Chapter

Have the Arabs Changed Their Mind?

in The Culture of Islam

Published by University of Chicago Press

Published in print January 2003 | ISBN: 9780226726137
Published online March 2013 | e-ISBN: 9780226726144 | DOI: http://dx.doi.org/10.7208/chicago/9780226726144.003.0007
Have the Arabs Changed Their Mind?

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In some societies, the domains of religion and sociopolitical life may be demarcated precisely by the projected impenetrability of another's mind, thus making it difficult for those one does not trust—questionable neighbors, centralized powers, or the unpredictable promptings of one's own emotional states—to gain access to some deeper self through one's motives or intentions. In other societies, however—those of the Arabs among them—domains such as intent are so deeply connected to the concatenation of conceptual domains through which a person is known that whatever happens to one set of concepts is likely to affect many others as well. It is for this reason that this chapter questions whether anything has led the Arabs of Morocco—and perhaps those in other parts of the Arab and Muslim world—to change their concept of intent in recent decades, and it does so by moving the inquiry outside the realm of intent alone to consider whether similar shifts are also taking place in the concepts of probability, causality, and responsibility.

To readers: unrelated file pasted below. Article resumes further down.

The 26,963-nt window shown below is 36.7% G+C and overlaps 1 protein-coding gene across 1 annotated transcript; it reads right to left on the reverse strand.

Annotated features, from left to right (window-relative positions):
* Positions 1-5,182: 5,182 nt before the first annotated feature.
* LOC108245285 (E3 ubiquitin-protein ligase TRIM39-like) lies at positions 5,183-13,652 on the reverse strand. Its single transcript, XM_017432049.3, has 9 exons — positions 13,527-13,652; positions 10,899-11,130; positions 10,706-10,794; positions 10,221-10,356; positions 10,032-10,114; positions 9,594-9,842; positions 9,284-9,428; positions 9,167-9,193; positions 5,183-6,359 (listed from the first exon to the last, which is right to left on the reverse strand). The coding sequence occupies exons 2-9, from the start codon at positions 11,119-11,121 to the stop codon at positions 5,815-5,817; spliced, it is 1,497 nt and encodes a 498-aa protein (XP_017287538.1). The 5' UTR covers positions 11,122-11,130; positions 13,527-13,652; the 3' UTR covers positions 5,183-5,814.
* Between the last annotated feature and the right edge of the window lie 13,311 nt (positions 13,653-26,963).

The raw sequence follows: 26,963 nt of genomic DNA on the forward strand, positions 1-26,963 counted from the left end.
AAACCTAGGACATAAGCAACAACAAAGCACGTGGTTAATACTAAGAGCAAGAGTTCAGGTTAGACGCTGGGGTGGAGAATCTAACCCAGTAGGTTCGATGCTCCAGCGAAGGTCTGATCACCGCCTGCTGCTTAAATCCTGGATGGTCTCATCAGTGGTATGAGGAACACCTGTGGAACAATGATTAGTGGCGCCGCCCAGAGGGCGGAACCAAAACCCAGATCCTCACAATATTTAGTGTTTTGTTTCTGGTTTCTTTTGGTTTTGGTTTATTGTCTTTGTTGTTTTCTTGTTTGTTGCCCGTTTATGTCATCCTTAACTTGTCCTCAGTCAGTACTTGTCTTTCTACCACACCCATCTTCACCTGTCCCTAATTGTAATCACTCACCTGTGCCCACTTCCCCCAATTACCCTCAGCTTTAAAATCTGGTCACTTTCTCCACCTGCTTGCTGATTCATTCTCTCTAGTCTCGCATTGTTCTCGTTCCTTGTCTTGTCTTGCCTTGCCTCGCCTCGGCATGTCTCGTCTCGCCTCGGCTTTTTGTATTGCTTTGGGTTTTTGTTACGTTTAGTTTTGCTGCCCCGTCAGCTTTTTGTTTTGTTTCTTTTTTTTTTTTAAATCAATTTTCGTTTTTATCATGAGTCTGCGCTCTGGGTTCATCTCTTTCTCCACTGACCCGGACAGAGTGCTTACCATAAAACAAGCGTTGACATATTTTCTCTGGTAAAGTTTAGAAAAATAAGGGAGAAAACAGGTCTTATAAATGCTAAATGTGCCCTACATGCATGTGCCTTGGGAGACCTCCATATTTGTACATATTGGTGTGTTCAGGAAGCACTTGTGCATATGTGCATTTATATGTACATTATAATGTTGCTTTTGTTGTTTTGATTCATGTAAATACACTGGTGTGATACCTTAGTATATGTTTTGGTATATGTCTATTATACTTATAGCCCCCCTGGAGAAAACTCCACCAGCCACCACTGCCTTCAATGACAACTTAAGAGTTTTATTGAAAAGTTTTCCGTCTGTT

Keywords: sociopolitical life; emotional state; Arabs; Muslim world; intent; Morocco

Chapter.  10281 words. 

Subjects: Asian History

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